• emergence of forward markets and other derivatives
  • investor confidence
  • low-cost mitigation spread over time in a way that minimises the present value of costs.
    15.1.2 Guiding principles for scheme design
Principle 1: Scarcity aligned with the emissions target

Without a scarcity constraint, a market will not exist as permits will have no value and there will be no demand for them.

Where the scarcity of permits is uncertain, market participants will factor in risk premiums (if they suspect that the commodity will become more scarce) or risk discounts (if they suspect that the commodity will become more abundant).

Principle 2: Tradability

If market participants have no means by which to exchange a good, there can be no market. Tradability requires:
  • clearly defined characteristics for the permit
  • an unambiguous identification of the benefits a permit bestows on its owner
  • the mechanism through which trade takes place
a common understanding of the terms and conditions of trade.
While many platforms exist for trade, the most critical elements in designing a platform are:
  • accessibility for those wanting to participate in the market
  • ability to secure the exchange quickly and at minimal cost
  • transparency of offer and bid prices.

Principle 3: Credibility

Credibility, or faith in the enduring nature of the rules and institutions that define the emissions trading scheme, is essential for its ongoing success. Markets can quickly collapse if their credibility is shaken. This is all the more pertinent for markets that owe their existence solely to government decree.

As an emissions trading scheme exists entirely at the behest of government, market participants will be alert for any early signs of shifts in policy, management protocols or operating procedures that may undermine the integrity of the market. There may also be incentives to press for change if there appears to be a chance that the rules of the scheme can be influenced. Arbitrary changes to rules that benefit one party may come at the expense of financial interests of other market participants, or the community, or of the community’s interest in the environment.

Reliable, steady and transparent operating rules are a necessary condition for the credibility of the market. These rules may need to be adjusted over time through reliable, steady and transparent processes.

Principle 4: Simplicity

Simplicity requires that rules for the scheme should be easily explained and implemented. Rules should apply consistently; and special rules, concessions and exemptions should be avoided. Rules should be unambiguous and internally consistent. Where one rule necessitates the creation of another rule to ameliorate unwanted consequences, the first rule is probably suboptimal.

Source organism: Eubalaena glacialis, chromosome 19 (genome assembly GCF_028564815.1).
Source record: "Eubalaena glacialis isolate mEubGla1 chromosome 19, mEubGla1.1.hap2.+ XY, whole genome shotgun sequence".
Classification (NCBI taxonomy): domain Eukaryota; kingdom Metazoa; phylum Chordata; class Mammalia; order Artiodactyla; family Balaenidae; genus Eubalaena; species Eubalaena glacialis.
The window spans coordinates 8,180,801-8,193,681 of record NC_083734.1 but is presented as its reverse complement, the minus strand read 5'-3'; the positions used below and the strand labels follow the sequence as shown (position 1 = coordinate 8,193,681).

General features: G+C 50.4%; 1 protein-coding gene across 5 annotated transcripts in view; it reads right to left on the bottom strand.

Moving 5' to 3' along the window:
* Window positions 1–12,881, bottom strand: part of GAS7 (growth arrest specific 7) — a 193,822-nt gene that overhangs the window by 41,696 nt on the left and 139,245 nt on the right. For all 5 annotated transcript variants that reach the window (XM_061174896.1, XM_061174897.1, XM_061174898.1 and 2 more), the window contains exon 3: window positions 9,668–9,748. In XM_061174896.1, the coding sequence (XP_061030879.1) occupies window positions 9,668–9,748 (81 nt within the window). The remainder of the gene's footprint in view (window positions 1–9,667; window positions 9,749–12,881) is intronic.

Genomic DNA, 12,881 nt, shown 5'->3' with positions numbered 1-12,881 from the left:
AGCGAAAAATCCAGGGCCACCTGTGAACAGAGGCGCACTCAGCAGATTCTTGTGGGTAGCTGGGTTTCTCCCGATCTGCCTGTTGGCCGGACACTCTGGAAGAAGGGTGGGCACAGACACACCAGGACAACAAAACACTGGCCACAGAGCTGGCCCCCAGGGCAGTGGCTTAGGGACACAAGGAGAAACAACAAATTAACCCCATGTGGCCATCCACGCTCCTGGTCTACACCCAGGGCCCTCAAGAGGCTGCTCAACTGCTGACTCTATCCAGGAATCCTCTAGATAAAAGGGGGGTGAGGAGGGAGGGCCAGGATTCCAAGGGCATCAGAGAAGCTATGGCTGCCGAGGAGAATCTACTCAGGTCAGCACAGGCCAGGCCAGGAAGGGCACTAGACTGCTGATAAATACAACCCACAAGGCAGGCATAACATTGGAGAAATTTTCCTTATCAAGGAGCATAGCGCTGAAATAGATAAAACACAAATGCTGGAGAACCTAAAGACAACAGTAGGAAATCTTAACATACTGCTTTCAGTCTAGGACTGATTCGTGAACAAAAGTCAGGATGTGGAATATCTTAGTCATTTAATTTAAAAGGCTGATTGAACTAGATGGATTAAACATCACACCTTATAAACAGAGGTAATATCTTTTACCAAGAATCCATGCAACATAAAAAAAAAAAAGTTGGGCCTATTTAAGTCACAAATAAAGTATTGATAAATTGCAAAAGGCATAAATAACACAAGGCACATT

Compromises to the simplicity of the scheme should not be made lightly as they will inevitably result in increased uncertainty and transaction costs for market participants.

Principle 5: Integration with other markets

An emissions trading scheme must be able to coexist and integrate with international emissions markets as well as with other financial, commodity and product markets in the domestic and international economies. This requires that there be no barriers to the appropriate transmission of information within and between markets.

If the scheme contains distortions that result in an emissions permit price that does not reflect its true scarcity value, this mis-priced market will adversely affect decisions about resource allocation by investors in other markets.

The converse is also true. Distortions in other markets may result in mis-priced outcomes in the scheme. However, the integrity of the scheme should not be compromised to compensate for distortions in other markets. Rather, policy makers should use the opportunity and insights gained from establishing the scheme to identify and correct distortions in other markets.
    15.1.3 Exogenous factors
The decisions made about particular scheme design features will depend on the broader conditions within which the scheme is established—the factors that are exogenous to the design of the scheme.

The first is the international and global context—what are other countries doing? Is there is an international agreement (with narrow or wide participation) on emissions reduction? Without an international agreement, transaction and other costs will be extremely high, and the direct environmental benefits will be low. Australia, through domestic mitigation action and international diplomacy, can play a role in the emergence of an effective, international agreement (see Chapter 12 and 13).